The National Institute of Standards and Technology (NIST) is updating 800-16 (A Role-Based Model for Federal Information Technology/Cybersecurity Training). Many will be familiar with NIST 800-50 (Building an Information Technology Security Awareness and Training Program) which was published in 2003 and has aged badly. In many regards, the problems with 800-50 stem from how the security awareness problem was framed. For example, the term ‘awareness’ is not actually defined in 800-50. How to raise security awareness is discussed over 70 pages but we don’t actually decide if it’s an outcome, a latent intent or a technical ability. You only have to look at the appendix on role based training in 800-50 to realize that the underlying assumption was that people’s security awareness needs was a competencies issue and a function of their duties. Having assumed that the problem was a lack of training, 800-50 then frames the response as how to organize and deliver security training. The new draft of SP800-16 has made progress and does include a three part definition of security awareness: “the ability of the user to recognize or avoid behaviors that would compromise cybersecurity” (a description of competency), “practice of good behaviors that will increase cybersecurity;” (an outcome) “and act wisely and cautiously, where judgment is needed, to increase cybersecurity.” (a method). However, despite a rather muddled description which straddles the old competency mindset and the newer focus on behavioral outcomes, the methodology in 800-16 is still only really geared to solve the competency issue.
Since the publication of 800-50 the perception of security awareness has started to shift away from technical training and towards behavioral influence. Now that security awareness is increasingly being framed as a problem of behavioral influence it opens up exciting new ways to influence users. For example, the Fog Behavioral Model proposes that behavior is a consequence of motivation, triggers and ability for which all three have to be present in order to cause a behavioral change. Sharp eyed readers will notice that this is consistent with Witte’s Extended Parallel Processing Model which predicts how people respond to the perception of danger . Looking at the models from 800-50, I’m not sure if they actually reliably predict anything. The famous Education/Training/Awareness model from NIST 800-50 (inset) isn’t actually a predictive model, it just helps to define different levels of training. The behavioral outcomes with training levels are not reliably correlated. There are plenty of examples where highly trained people take excessive risks. Long suffering readers of this column will be aware for example that racing car drivers have more accidents than average. The inverse is also true where there are people with very little understanding of the complex systems they use but somehow manage to operate them safely. Any efforts at behavioral change program will struggle to be effective if they focus solely on competencies and ignore the importance of motivation and triggers. Can you imagine a public safety campaign trying to change behavior without addressing motivation by evoking a social norm?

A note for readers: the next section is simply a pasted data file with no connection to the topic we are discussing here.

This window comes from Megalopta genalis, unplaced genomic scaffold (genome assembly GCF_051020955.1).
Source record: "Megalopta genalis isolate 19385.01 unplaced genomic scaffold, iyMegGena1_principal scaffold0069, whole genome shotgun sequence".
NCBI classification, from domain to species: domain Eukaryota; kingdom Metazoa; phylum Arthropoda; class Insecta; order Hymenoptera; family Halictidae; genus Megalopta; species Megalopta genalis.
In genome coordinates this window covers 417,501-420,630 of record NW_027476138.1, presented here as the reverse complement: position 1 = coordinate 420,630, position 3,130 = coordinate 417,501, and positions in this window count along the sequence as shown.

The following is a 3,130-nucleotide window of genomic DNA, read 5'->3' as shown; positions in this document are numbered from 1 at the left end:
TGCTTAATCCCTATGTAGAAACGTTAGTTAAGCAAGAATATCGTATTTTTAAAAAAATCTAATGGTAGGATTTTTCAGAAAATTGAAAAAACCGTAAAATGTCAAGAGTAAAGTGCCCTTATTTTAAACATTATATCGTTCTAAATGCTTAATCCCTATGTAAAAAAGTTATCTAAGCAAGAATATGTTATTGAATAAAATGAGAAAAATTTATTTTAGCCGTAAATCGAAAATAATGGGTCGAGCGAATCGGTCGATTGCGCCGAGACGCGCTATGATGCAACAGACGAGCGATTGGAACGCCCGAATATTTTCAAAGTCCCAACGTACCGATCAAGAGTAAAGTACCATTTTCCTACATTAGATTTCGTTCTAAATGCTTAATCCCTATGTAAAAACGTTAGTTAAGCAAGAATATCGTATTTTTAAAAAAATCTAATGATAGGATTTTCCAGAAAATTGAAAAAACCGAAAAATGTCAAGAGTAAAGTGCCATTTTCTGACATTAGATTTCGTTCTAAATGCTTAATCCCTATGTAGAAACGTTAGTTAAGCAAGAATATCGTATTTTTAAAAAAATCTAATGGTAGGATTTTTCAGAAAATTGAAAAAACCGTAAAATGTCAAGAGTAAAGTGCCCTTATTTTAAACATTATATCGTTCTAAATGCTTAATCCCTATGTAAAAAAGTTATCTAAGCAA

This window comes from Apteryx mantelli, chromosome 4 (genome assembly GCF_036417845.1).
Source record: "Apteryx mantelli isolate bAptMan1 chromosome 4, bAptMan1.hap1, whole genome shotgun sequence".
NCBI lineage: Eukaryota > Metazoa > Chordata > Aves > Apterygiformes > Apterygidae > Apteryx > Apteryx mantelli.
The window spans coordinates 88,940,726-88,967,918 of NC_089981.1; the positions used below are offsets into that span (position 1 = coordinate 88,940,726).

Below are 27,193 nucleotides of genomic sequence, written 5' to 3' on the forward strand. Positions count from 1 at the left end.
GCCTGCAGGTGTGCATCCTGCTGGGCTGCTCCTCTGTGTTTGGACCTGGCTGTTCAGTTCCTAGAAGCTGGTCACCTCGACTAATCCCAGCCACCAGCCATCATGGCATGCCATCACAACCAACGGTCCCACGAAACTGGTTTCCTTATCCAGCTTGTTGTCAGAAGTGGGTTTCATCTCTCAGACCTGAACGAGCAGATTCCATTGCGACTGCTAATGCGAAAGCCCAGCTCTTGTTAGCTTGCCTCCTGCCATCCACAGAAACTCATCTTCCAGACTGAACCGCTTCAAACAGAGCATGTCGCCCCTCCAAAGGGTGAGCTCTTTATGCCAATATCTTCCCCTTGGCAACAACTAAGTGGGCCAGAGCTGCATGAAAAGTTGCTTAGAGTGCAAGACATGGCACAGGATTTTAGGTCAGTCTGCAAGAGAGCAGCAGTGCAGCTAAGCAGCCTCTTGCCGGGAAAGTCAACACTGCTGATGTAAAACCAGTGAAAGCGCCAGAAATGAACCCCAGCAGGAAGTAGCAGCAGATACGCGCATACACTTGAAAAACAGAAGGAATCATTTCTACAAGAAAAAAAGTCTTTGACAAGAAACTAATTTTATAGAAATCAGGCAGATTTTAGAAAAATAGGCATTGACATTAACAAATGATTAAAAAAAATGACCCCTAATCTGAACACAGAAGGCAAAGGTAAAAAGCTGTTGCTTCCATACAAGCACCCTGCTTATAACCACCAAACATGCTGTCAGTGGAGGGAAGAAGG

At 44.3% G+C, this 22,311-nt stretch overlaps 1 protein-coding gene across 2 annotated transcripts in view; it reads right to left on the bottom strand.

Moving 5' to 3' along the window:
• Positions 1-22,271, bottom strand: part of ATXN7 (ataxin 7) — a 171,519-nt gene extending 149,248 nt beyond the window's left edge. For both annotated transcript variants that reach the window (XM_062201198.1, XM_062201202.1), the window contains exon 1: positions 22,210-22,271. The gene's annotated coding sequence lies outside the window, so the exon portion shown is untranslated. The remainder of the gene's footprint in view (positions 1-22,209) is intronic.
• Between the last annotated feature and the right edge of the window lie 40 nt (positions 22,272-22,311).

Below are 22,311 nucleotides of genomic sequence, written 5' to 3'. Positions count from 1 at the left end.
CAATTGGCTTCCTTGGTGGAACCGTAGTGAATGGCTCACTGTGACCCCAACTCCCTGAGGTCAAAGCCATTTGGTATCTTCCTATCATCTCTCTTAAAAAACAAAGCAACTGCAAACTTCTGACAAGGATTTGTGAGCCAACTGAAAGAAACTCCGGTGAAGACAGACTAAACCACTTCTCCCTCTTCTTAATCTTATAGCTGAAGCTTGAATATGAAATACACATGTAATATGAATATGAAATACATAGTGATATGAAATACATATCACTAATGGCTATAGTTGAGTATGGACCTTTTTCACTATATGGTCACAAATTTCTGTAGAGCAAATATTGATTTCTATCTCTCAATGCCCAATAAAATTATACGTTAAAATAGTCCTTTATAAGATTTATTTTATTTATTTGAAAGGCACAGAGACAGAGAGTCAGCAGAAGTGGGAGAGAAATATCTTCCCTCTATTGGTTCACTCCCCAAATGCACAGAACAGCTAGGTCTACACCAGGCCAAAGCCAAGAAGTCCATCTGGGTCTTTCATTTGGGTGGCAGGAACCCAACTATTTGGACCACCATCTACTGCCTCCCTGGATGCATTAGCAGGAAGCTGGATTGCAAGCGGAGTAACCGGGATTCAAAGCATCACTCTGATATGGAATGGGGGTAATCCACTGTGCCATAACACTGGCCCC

While I applaud the ongoing efforts to keep the NIST standard sets up to date and relevant, I’m not sure that simply rebranding some of the existing concepts is enough. The issue is that swapping definitions around for mandatory training programs delivering standardized content doesn’t change the fact that they are mandatory training programs delivering standardized content. A good move for NIST would be to properly define what we mean by security awareness and that’s an area the NIST is well suited to take the lead. Potentially, when most people refer to security awareness (including NIST), they’re talking about training. Fine if that’s what they mean but we need to stop using the terms interchangeably. NIST 800-16 looks like it’s solely about technical competencies and sounds like its only about technical competencies, but don’t let it fool you, it really is only about technical competencies. For most modern organizations that are interested in behavioral outcomes, that’s not enough.